Objectives Clinical monitoring of all patients should be performed during procedural sedation to prevent possible complications including airway obstruction, apnea and hypotension. Capnography, which measures end-tidal carbon dioxide (ETCO2), is a non-invasive monitoring method that provides information about metabolic, circulatory and respiratory activities. ETCO2 could be added to other standard monitoring during procedural sedation as measurements of blood pressure, pulse, respiration, and oxygen saturation to allow early detection of critical respiratory incidents. This project aims to determine if ETCO2 should be mandatory in our hospital to ensure the safety of care during procedural sedation.
Method Literature search was conducted in indexed databases and grey literature between January 1 st 2005 and April 12th 2018. Systematic reviews (SRs), clinical practice guidelines (CPGs) and primary studies on the use of ETCO2 monitoring in adults or children under procedural sedation were retrieved. Two reviewers independently performed selection, quality assessment and data extraction. Outcomes included respiratory depression rate, interventions needed to respiratory support, cardiac arrest, desaturation, hypotension, antagonist administration and false alarms. Two hospital databases were consulted to estimate the volume of procedural sedations performed during the financial year 2016–2017. Reported accidents were also retrieved from hospital database between January 1 st 2012 and March 21 st 2018.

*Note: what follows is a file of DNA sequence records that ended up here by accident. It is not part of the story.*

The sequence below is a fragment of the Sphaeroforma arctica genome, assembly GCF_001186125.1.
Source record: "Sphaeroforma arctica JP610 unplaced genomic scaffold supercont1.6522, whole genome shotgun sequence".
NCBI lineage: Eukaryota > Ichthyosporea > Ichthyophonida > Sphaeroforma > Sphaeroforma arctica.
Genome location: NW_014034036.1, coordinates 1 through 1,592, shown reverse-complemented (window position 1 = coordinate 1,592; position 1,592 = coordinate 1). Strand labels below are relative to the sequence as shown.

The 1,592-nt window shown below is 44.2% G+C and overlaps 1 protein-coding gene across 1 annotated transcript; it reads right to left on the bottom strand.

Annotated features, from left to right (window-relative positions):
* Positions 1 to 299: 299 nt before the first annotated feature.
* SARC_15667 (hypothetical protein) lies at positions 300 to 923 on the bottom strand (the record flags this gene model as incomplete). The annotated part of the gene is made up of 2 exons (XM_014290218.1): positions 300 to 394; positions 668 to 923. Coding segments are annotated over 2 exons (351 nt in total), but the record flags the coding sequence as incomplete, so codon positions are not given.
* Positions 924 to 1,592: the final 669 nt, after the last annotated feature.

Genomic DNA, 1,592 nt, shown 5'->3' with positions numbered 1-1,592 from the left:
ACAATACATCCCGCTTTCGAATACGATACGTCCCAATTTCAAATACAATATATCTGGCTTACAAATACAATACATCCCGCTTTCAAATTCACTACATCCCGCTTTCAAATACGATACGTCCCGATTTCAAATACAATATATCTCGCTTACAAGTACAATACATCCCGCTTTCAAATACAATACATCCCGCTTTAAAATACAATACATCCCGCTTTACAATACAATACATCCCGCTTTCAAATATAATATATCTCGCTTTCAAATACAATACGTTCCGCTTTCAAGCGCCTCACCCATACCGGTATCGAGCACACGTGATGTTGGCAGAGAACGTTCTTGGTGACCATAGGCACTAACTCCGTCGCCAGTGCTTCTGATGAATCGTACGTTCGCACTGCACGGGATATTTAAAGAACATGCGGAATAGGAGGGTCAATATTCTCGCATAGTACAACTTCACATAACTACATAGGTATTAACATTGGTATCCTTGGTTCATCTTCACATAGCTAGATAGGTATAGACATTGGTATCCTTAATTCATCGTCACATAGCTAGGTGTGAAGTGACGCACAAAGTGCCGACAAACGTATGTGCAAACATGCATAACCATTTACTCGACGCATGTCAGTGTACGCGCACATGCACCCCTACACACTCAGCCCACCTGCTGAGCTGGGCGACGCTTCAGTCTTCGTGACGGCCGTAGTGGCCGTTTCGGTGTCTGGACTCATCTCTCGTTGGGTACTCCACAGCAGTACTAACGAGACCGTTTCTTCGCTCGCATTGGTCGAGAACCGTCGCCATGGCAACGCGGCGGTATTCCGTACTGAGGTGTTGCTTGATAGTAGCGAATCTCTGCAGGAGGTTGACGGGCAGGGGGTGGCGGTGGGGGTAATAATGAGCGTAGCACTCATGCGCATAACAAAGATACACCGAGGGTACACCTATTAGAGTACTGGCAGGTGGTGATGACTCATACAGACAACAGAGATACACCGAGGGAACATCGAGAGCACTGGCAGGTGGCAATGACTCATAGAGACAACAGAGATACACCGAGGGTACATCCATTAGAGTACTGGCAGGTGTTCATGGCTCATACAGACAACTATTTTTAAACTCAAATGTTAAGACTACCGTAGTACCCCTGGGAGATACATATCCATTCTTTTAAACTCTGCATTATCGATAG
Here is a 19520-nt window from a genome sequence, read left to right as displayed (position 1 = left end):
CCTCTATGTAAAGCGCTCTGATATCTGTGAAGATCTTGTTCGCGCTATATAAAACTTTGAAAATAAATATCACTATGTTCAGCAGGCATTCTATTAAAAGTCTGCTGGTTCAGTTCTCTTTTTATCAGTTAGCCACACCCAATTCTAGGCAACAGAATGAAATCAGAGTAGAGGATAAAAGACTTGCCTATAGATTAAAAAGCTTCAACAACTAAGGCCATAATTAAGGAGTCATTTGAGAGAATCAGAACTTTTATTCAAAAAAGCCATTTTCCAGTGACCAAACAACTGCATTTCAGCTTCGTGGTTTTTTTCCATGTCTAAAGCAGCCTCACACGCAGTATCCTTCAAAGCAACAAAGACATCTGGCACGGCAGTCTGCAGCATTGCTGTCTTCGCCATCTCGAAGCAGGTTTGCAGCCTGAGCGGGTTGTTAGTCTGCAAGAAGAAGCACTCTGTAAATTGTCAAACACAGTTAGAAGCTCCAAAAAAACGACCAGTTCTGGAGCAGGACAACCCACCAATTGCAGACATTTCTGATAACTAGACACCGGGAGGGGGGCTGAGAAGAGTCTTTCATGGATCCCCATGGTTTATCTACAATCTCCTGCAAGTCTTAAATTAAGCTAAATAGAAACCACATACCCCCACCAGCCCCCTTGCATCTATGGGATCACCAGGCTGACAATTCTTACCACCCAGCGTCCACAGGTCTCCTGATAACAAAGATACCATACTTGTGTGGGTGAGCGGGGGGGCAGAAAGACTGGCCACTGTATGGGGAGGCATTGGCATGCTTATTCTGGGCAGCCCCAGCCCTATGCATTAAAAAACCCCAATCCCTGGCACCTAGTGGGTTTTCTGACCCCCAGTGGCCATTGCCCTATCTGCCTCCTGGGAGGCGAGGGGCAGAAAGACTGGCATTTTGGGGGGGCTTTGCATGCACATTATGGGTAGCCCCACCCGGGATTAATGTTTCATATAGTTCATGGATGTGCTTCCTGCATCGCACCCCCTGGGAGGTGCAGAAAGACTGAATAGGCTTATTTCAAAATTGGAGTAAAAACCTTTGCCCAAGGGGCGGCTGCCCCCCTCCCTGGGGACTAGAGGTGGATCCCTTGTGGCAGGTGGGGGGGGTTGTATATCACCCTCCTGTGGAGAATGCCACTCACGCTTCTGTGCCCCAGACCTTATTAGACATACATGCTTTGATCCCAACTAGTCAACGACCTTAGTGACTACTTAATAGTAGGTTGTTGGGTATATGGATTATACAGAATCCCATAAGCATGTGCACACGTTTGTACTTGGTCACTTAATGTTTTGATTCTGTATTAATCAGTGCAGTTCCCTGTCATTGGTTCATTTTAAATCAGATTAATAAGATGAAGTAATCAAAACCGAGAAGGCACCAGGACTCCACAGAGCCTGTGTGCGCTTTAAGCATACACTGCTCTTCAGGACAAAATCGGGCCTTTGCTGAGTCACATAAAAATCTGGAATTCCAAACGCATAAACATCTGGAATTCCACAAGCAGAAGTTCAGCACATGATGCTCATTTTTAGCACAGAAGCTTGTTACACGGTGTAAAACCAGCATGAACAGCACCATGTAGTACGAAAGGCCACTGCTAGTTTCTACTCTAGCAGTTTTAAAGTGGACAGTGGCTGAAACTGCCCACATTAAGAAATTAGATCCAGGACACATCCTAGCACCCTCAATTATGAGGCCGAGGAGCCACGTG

Results Six SRs and 26 CPGs were analyzed. Although CPGs recommendations are based on poor scientific evidence, they mainly targeted propofol administration or deep level sedation for the use of ETCO2. Results from meta-analyses (n=4) suggest a statistically significant lower risk of desaturations with the ETCO2 in addition to standard monitoring compared to standard monitoring. Heterogeneity between studies (desaturation definitions, procedures, depth of sedation, sedatives, oxygen administration) invites caution regarding the interpretation of these data. Effects of ETCO2 use on other outcomes remain undetermined. No serious complication with ETCO2 use during procedural sedation was reported. More than 30 000 interventions with procedural sedation are performed each year in our hospital, mainly related to emergency, gynecologic, radiologic and endoscopic procedures. The addition of ETCO2 to clinical monitoring was only found in the emergency department. Adverse events during procedural sedations were reported in two cases according to the hospital database.
Conclusions The addition of ETCO2 to standard monitoring could possibly improve clinical management of procedural sedations by reducing desaturation events. However, the clinical significance to prevent such events on serious respiratory outcomes is unclear. Because results mainly refer to deep sedation with propofol, no firm conclusion can be drawn regarding ETCO2 use in case of minimal to moderate procedural sedations. Considering the risk of unnecessary medical interventions, clinicians should be advised to use ETCO2 in specific procedural sedations instead of systematically.
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